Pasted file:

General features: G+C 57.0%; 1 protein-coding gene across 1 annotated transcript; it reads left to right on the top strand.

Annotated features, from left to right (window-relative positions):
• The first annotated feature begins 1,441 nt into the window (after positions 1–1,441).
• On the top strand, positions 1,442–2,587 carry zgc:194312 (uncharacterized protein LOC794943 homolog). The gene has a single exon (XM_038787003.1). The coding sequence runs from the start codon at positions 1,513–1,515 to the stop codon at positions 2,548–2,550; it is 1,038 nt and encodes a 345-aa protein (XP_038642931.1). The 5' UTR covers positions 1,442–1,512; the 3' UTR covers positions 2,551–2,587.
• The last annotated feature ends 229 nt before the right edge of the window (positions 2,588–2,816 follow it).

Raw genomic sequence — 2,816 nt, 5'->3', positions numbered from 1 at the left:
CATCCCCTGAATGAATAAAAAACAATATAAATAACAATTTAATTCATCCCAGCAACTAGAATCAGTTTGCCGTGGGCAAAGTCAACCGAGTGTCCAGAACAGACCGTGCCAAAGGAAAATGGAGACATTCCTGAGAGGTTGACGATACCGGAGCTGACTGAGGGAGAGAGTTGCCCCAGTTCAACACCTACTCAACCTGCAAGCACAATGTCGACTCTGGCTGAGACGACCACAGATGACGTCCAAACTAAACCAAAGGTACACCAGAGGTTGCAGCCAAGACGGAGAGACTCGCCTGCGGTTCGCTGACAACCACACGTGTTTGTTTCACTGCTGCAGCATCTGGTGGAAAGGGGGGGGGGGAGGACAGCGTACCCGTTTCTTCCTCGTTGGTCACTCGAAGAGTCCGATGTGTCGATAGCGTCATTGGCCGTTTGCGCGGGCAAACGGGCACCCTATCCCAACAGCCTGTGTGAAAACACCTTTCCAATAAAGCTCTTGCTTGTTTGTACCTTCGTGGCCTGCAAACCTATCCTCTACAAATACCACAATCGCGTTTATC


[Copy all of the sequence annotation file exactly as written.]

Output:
General features: G+C 57.0%; 1 protein-coding gene across 1 annotated transcript; it reads left to right on the top strand.

Annotated features, from left to right (window-relative positions):
• The first annotated feature begins 1,441 nt into the window (after positions 1–1,441).
• On the top strand, positions 1,442–2,587 carry zgc:194312 (uncharacterized protein LOC794943 homolog). The gene has a single exon (XM_038787003.1). The coding sequence runs from the start codon at positions 1,513–1,515 to the stop codon at positions 2,548–2,550; it is 1,038 nt and encodes a 345-aa protein (XP_038642931.1). The 5' UTR covers positions 1,442–1,512; the 3' UTR covers positions 2,551–2,587.
• The last annotated feature ends 229 nt before the right edge of the window (positions 2,588–2,816 follow it).

Raw genomic sequence — 2,816 nt, 5'->3', positions numbered from 1 at the left:
CATCCCCTGAATGAATAAAAAACAATATAAATAACAATTTAATTCATCCCAGCAACTAGAATCAGTTTGCCGTGGGCAAAGTCAACCGAGTGTCCAGAACAGACCGTGCCAAAGGAAAATGGAGACATTCCTGAGAGGTTGACGATACCGGAGCTGACTGAGGGAGAGAGTTGCCCCAGTTCAACACCTACTCAACCTGCAAGCACAATGTCGACTCTGGCTGAGACGACCACAGATGACGTCCAAACTAAACCAAAGGTACACCAGAGGTTGCAGCCAAGACGGAGAGACTCGCCTGCGGTTCGCTGACAACCACACGTGTTTGTTTCACTGCTGCAGCATCTGGTGGAAAGGGGGGGGGGGAGGACAGCGTACCCGTTTCTTCCTCGTTGGTCACTCGAAGAGTCCGATGTGTCGATAGCGTCATTGGCCGTTTGCGCGGGCAAACGGGCACCCTATCCCAACAGCCTGTGTGAAAACACCTTTCCAATAAAGCTCTTGCTTGTTTGTACCTTCGTGGCCTGCAAACCTATCCTCTACAAATACCACAATCGCGTTTATC